The Bankruptcy Hardship Discharge
A Chapter 7 bankruptcy discharges most of your unsecured debt and nonexempt assets may be seized to pay off your debts. But to qualify for a Chapter 7 bankruptcy you need to pass a means test. People who do not pass the means test are typically, although not always, eligible to file a Chapter 13 bankruptcy instead. A Chapter 13 bankruptcy establishes a repayment plan. This payment plan is meant to be affordable to the filer and to pay debts according to the bankruptcy trustee's prioritization schedule.
The problem arises when people cannot afford the Chapter 13 payment plan established for them by their bankruptcy trustee. The trustee will often try to arrange another plan that is easier to manage but in some cases there has been a significant financial change and no payment plan is going to work. In these situations there are typically two options, the bankruptcy filer can ask to have their Chapter 13 repayment plan canceled and file for a Chapter 7 instead or the filer can seek to receive a hardship discharge.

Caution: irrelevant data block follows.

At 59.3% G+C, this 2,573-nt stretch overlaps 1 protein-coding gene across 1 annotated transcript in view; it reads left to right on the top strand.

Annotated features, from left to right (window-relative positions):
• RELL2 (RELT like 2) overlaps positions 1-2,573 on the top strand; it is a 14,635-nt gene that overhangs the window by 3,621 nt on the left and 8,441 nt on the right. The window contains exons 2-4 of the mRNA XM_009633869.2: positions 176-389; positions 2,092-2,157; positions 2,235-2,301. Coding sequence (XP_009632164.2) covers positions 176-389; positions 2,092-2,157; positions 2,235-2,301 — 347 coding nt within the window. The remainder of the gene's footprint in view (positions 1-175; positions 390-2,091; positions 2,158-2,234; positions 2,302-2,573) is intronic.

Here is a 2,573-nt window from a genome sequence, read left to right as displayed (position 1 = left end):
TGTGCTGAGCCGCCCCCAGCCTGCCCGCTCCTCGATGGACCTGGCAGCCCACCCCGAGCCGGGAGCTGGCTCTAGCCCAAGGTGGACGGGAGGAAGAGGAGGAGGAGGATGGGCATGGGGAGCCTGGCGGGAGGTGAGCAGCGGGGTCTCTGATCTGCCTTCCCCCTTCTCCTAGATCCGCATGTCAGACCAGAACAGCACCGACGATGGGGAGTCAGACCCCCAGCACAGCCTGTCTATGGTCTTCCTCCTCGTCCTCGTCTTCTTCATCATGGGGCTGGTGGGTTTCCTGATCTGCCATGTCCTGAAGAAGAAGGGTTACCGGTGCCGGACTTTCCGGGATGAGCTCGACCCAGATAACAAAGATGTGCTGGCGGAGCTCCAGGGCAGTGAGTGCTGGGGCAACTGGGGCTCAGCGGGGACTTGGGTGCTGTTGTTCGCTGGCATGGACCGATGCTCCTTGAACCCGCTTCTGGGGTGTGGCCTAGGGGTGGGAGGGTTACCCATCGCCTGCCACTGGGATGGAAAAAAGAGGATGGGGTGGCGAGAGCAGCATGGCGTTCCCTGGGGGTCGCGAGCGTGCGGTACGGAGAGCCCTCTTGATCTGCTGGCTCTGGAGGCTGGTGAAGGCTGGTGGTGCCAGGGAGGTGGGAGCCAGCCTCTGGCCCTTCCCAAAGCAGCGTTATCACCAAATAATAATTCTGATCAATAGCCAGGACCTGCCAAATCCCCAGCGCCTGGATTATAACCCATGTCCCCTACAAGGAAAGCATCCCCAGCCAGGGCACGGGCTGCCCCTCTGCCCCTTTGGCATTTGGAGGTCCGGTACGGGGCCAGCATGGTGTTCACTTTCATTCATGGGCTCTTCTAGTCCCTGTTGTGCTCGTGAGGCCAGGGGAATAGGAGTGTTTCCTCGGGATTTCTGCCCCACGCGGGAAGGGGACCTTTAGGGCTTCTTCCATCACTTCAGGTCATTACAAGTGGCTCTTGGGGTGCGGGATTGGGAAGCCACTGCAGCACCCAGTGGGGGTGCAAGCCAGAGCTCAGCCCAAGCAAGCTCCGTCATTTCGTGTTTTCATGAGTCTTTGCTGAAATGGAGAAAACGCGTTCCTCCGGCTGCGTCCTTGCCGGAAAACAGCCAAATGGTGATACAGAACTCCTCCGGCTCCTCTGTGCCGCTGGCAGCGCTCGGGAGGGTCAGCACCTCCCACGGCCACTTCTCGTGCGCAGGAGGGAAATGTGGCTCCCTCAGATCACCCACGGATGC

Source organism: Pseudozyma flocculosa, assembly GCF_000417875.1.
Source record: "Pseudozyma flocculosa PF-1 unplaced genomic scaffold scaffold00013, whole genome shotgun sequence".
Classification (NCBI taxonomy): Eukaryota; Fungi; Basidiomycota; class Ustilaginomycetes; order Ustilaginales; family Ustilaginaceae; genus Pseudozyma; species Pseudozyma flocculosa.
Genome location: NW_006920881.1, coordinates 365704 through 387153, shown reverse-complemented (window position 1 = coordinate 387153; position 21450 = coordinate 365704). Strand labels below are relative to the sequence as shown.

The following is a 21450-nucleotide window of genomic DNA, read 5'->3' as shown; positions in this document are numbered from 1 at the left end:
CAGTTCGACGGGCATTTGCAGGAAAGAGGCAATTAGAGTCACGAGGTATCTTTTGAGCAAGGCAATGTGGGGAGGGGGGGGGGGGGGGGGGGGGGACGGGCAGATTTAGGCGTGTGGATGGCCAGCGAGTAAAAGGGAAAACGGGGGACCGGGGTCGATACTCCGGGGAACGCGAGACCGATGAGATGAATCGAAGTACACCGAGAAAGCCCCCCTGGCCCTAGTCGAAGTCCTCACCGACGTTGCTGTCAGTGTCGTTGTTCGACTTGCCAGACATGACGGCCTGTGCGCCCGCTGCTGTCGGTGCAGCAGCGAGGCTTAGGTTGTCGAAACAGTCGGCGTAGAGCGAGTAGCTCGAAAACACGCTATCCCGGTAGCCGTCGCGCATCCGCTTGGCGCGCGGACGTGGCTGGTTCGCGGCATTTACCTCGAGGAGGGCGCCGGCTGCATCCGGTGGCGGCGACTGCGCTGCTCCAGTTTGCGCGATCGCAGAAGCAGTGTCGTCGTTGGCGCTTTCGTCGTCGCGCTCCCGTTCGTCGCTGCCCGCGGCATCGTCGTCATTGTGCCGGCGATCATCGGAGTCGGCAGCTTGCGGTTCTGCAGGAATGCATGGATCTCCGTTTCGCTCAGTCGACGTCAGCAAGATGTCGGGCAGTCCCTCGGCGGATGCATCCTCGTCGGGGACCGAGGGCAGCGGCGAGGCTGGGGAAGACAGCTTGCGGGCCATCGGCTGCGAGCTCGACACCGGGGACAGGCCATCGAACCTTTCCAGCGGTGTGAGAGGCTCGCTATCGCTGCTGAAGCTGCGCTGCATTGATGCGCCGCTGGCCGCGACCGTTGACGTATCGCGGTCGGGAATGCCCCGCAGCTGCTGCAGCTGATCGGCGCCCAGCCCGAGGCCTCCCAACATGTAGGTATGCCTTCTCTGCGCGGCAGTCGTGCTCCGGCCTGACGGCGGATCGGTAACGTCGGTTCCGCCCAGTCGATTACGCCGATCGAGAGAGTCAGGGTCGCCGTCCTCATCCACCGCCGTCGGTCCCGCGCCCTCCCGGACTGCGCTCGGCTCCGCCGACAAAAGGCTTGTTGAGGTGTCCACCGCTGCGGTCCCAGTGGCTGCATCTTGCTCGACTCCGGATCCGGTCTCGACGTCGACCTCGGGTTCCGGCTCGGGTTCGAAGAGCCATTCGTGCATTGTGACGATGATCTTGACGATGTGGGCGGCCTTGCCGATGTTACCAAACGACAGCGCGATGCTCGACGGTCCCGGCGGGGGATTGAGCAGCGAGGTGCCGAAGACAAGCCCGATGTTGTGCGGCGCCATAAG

A hardship discharge typically isn't available for someone who has filed their Chapter 13 bankruptcy recently, it's for people who have made some payments toward their debt, typically that which they would have paid if they had filed a Chapter 7 or more. A hardship discharge in this situation is sometimes granted by the bankruptcy court. The thought behind it is that if the person were to transfer to a Chapter 7 from their Chapter 13 they'd be unfairly subject to seizure of their assets, which is more than they would have been required to pay under either chapter.
This is a very difficult area to wade through so having an experienced bankruptcy attorney can aid you in the process and make your chances of having a hardship discharge approved much greater.